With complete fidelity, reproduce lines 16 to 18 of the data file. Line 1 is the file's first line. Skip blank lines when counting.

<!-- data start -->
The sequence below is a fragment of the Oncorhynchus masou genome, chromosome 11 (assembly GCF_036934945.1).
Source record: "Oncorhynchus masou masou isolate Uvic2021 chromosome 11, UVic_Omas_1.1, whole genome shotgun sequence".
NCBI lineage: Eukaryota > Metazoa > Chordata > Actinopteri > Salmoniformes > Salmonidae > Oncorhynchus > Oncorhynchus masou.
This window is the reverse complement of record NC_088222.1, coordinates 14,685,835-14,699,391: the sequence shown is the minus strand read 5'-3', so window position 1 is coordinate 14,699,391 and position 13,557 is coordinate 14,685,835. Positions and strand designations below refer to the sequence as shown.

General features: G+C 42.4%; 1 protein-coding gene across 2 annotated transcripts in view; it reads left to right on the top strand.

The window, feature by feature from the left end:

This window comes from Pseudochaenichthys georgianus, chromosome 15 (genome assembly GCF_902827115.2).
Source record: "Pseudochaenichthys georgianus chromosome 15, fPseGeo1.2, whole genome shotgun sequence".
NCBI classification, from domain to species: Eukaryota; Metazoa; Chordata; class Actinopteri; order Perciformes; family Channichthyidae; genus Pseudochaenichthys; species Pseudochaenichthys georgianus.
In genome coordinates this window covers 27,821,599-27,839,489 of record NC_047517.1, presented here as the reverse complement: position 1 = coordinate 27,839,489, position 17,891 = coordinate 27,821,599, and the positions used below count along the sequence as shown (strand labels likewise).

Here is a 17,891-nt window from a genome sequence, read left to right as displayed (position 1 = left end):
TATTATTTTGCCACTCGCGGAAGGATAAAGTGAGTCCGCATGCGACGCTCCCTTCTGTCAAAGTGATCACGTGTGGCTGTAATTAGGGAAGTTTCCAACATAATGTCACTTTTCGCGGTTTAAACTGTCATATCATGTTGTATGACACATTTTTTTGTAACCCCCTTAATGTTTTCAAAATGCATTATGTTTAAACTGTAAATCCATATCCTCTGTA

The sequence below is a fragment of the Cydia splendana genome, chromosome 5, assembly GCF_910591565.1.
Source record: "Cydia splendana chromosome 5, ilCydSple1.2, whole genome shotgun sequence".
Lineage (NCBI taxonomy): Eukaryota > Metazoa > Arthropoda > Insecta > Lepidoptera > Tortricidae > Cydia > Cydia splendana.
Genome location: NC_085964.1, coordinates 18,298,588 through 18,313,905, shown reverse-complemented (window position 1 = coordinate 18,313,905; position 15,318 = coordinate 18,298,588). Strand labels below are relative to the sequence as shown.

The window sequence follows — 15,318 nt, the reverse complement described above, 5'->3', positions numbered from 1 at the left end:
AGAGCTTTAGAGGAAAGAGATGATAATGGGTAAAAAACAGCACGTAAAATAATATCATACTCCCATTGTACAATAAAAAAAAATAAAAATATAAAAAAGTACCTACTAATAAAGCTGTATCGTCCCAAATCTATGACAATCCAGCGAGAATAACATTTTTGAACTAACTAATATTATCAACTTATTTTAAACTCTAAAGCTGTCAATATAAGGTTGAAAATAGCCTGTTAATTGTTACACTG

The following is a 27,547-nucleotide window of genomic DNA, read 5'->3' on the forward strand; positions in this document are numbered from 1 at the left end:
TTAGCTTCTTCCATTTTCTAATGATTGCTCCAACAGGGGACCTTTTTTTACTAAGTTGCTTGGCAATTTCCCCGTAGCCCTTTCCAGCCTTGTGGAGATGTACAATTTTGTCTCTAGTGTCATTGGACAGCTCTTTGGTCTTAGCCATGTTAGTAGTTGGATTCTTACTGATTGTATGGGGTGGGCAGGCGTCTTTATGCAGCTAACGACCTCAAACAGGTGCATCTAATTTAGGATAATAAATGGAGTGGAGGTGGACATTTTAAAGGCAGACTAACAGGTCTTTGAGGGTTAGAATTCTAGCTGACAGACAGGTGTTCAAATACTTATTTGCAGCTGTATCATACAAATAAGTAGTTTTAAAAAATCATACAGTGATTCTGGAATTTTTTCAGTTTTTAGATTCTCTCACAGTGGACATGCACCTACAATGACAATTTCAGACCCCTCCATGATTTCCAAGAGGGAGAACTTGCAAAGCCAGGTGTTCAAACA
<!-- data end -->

Genome location: NC_085964.1, coordinates 18,298,588 through 18,313,905, shown reverse-complemented (window position 1 = coordinate 18,313,905; position 15,318 = coordinate 18,298,588). Strand labels below are relative to the sequence as shown.

The window sequence follows — 15,318 nt, the reverse complement described above, 5'->3', positions numbered from 1 at the left end:
AGAGCTTTAGAGGAAAGAGATGATAATGGGTAAAAAACAGCACGTAAAATAATATCATACTCCCATTGTACAATAAAAAAAAATAAAAATATAAAAAAGTACCTACTAATAAAGCTGTATCGTCCCAAATCTATGACAATCCAGCGAGAATAACATTTTTGAACTAACTAATATTATCAACTTATTTTAAACTCTAAAGCTGTCAATATAAGGTTGAAAATAGCCTGTTAATTGTTACACTG